Key Data for the Week
Key economic data released this week:
The ASX 200 rose 0.96% yesterday, led by gains in the IT and Consumer Staples sectors.
Ramsay Health Care (RHC) announced it will record a $125m non cash impairment charge for FY18 NPAT, due to an onerous lease provision and asset write downs relating to its UK hospitals business. The company also downgraded its FY18 core NPAT guidance, from 8-10% down to 7% growth, and cited challenging operating conditions to continue in both Australia and the UK into FY19. RHC fell 7.5% to $57.59.
APN Outdoor (APO) announced it has received an unsolicited and conditional acquisition proposal from French outdoor advertising company JCDecaux. APN Outdoor's board of directors is widely expected to reject the $1.1bn offer of $6.52 per share, or an 11% premium to Wednesday’s closing price. APO shares closed 12.1% higher to $6.56.
The Australian futures market points to a 0.49% fall today, being driven by weak leads from international markets overnight.
Share market sentiment in the US continued to be weighed down by trade concerns overnight. The Dow fell 0.80%, the S&P 500 dropped 0.63% and the NASDAQ gave up 0.88%.
PayPal announced it has agreed to acquire Simility, a leading fraud prevention and risk management platform, for a purchase price of $120 million in cash, subject to certain adjustments. Paypal stated “the acquisition of Simility will enhance PayPal’s ability to deliver fraud prevention and risk management solutions to merchants globally”. PayPal ended the session up 0.02%
In Europe, markets also ended the session lower; the German DAX lost 1.44%, France’s CAC 40 fell 1.05% and the UK’s FTSE 100 dropped 0.93%.
Some White House officials are trying to restart last minute talks with China to avoid a trade war before US tariffs on Chinese products take effect on July 6.
Staff of the National Economic Council (NEC) have contacted US and Chinese government officials in recent days to gauge chances for high-level talks in the next two weeks. One idea NEC staff floated was to invite Chinese Vice President Wang Qishan to the US before the tariff deadline.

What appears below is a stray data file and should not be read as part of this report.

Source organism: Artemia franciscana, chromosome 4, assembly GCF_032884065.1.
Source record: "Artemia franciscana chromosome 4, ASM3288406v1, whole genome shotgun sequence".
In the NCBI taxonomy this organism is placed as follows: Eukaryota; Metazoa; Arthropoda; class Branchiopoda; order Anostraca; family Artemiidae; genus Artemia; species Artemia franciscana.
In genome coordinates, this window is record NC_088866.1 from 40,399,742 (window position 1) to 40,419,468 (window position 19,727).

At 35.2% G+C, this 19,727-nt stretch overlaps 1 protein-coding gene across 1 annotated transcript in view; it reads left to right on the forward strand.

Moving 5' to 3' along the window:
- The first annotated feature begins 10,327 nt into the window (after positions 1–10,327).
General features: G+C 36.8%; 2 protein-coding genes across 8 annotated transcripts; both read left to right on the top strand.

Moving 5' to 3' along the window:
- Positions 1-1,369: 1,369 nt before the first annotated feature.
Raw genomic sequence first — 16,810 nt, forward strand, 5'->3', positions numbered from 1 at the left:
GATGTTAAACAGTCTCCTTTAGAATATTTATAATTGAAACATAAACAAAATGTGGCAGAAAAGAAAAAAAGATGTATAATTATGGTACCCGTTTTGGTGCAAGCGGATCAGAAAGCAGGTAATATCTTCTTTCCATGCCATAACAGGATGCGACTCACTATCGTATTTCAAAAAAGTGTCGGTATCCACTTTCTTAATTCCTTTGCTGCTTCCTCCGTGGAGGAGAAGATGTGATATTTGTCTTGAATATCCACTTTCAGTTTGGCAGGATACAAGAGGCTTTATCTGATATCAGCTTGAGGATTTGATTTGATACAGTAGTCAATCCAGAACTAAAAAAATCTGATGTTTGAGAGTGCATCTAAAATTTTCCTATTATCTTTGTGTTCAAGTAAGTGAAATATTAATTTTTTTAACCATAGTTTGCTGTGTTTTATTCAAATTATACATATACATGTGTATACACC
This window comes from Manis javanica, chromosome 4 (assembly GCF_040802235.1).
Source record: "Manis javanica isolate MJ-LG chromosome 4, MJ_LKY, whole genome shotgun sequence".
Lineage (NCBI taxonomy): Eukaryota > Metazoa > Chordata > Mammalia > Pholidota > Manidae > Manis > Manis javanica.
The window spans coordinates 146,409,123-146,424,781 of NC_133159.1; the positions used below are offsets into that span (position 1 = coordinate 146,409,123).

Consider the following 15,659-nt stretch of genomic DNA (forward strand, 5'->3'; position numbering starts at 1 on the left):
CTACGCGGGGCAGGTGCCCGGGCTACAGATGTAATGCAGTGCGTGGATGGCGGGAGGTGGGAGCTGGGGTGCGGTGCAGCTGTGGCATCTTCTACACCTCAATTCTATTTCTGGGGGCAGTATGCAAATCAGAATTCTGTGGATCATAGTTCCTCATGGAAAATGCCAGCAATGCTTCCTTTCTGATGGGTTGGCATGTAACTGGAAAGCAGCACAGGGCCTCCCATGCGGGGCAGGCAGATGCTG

The outreach signals a willingness by some US officials to seek a truce before US$34 billion in Chinese products are hit with tariffs, rather than triggering a trade war between the world’s two largest economies. Still, the chances of such negotiations happening in the near term are slim as long as opponents inside the administration favour penalising Beijing. President Trump has shown no signs of backing down.
The US administration has said that after July 6, tariffs on an additional US$16 billion worth of Chinese goods will be imposed after a public review period.
After China swiftly responded with counter threats on the same amount of tariffs and timeline, Trump on Monday directed the US Trade Representative’s office to identify an additional US$200 billion worth of Chinese products that would be subject to a 10% tariff.
It is likely this tit-for-tat like trade war will continue, and expect market volatility to increase in the short term.
Should you wish to discuss this or any other Investment related matter, please contact our Investment Services Team on (02) 4928 8500.
The material contained in this publication is in the nature of general comment only, and neither purports, nor is intended to be advice on any particular matter. Persons should not act or rely upon any information contained in or implied by this publication without seeking appropriate professional advice which relates specifically to his/her particular circumstances. Cutcher & Neale Investment Services Pty Limited expressly disclaim all and any liability to any person, whether a client of Cutcher & Neale Investment Services Pty Limited or not, who acts or fails to act as a consequence of reliance upon the whole or any part of this publication. Cutcher & Neale Investment Services Pty Limited ABN 38 107 536 783 is a Corporate Authorised Representative of Cutcher & Neale Financial Services Pty Ltd ABN 22 160 682 879 AFSL 433814